“You see how God by progressive stages filled with unutterable sweetness leads the soul forward and enables it to leave the Egypt of sin. God leads us from love to love, as from dwelling to dwelling, until He has made us enter into the Promised Land. By this I mean that He brings us into a most holy charity, which to state it succinctly, is a form of friendship and disinterested love, since by charity we love God for his own sake because of his most supremely pleasing goodness. Such friendship is true friendship, since it is reciprocal, for God has eternally loved all those who have loved him, now love him or will love him in time to come. It is manifested and recognized mutually: God cannot be ignorant of the love we have for Him since He himself has given it to us, while we cannot be ignorant of his love for us since He has made it so widely known and we on our part acknowledge that whatever good we possess is the true effect of his good will. In fine, we are in continual communication with Him and He never ceases to speak to our hearts by his inspirations, allurements and sacred movements. He never ceases to do us good or to give us every kind of proof as to his most holy affection. God has openly revealed all his secrets to us as to his closet friends.” ( TLG , Book II, Chapter 22, pp. 160 – 161)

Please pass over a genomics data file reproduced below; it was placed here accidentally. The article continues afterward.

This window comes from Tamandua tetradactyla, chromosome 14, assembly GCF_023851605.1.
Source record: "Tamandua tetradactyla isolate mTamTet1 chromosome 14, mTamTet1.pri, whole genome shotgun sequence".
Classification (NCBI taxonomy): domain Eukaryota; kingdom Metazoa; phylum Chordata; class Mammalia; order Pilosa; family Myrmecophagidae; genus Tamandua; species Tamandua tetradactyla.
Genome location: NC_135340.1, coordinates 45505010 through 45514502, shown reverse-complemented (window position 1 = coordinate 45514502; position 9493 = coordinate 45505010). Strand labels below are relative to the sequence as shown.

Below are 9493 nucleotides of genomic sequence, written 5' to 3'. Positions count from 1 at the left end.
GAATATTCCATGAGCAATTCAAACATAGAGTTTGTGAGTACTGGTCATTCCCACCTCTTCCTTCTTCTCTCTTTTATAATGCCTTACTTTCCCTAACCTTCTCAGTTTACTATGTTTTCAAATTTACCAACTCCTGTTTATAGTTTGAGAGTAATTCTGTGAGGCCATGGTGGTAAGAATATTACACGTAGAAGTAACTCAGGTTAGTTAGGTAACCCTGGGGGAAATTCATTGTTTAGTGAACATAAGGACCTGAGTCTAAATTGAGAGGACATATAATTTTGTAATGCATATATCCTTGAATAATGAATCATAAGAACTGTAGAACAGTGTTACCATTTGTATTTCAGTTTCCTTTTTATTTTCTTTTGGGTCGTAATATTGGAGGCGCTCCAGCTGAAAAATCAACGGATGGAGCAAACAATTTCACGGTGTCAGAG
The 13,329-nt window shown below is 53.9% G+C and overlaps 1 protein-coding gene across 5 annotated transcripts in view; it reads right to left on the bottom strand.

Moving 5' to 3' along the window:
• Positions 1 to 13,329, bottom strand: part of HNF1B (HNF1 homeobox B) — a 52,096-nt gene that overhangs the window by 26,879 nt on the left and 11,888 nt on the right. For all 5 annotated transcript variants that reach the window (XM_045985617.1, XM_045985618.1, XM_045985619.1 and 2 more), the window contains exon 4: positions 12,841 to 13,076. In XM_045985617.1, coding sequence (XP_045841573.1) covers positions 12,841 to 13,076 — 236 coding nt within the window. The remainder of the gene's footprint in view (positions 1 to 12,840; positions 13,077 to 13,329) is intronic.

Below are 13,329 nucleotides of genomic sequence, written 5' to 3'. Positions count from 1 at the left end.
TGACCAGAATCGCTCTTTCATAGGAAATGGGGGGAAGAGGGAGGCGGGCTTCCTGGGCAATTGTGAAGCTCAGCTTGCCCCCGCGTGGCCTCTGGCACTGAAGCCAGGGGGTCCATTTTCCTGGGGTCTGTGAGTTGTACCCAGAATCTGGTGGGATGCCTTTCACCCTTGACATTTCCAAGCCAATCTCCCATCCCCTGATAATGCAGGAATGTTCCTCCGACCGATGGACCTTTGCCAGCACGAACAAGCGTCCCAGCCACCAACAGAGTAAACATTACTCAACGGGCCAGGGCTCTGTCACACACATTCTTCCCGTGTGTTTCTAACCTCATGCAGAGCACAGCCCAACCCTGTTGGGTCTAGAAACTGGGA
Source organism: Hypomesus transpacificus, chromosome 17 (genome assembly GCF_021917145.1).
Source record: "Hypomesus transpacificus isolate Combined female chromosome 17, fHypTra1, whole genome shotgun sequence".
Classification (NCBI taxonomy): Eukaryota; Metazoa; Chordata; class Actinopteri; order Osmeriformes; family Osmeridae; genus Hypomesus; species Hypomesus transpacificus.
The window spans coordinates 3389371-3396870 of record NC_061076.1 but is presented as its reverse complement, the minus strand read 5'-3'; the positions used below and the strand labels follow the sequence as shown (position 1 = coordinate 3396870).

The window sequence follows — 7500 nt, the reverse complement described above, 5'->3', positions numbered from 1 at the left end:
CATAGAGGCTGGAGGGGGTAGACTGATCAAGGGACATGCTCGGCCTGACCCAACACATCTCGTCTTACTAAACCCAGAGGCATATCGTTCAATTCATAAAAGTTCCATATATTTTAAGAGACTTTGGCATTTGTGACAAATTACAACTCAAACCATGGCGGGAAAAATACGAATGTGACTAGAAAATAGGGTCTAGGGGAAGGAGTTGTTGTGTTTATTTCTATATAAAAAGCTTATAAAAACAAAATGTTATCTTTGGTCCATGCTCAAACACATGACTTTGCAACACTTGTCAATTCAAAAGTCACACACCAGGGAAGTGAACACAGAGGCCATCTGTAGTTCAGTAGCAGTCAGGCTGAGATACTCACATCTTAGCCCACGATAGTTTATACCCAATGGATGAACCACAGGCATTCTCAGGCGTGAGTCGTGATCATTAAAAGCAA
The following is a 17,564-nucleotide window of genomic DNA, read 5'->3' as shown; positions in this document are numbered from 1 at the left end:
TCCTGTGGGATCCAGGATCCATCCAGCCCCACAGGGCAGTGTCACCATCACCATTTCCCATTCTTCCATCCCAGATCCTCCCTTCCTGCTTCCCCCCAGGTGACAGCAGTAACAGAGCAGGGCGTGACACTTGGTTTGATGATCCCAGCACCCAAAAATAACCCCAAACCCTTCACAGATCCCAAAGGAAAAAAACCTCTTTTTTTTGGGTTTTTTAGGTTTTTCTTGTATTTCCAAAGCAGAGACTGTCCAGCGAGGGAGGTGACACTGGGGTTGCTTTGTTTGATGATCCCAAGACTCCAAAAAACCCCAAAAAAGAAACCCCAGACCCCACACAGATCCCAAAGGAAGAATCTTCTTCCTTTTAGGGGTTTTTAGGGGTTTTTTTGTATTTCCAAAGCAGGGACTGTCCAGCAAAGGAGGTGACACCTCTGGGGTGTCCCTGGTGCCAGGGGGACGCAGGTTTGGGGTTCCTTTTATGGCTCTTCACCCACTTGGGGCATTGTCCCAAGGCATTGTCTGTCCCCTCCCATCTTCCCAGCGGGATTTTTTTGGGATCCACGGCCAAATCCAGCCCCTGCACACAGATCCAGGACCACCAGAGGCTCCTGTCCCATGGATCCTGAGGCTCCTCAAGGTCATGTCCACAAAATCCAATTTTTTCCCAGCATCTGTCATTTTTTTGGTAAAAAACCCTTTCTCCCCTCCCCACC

The bottom line is that we are already friends of God! Why would we need to be anything greater than that?
"My peace is my gift to you...but not as the world gives peace."
Jesus makes a distinction in today's Gospel between the "peace as the world offers it" and the peace that comes from him.
Just what does Jesus mean?
The American Heritage Dictionary on the English Language may provide us with some clues. It defines peace as: 1. the absence of war or hostilities. 2. an agreement or treaty to end hostilities. 3. freedom from quarrels or disagreements; harmonious relations. 4. public security and order. 5. inner contentment; serenity.
The vision of peace that the world offers - appropriately enough - tells us that in order to experience true inner contentment we must first establish a world in which there is no war, no hostility, no quarrels, no disagreements, no public disorder or chaos. Tempting as this vision is to pursue, history - the world's and our own - painfully illustrates how truly fleeting and fallacious is this promise of peace…at least, this way of going about it.
By contrast, the peace that Jesus promises starts from within. It's about having a sense of integrity. It's about having a sense of purpose. It's about having a sense of meaning. It's about having a sense of mission. Ultimately, it's about having a clear and unambiguous sense of self, a self that is only fully understood and actualized in the context of one's relationship with God, oneself and others.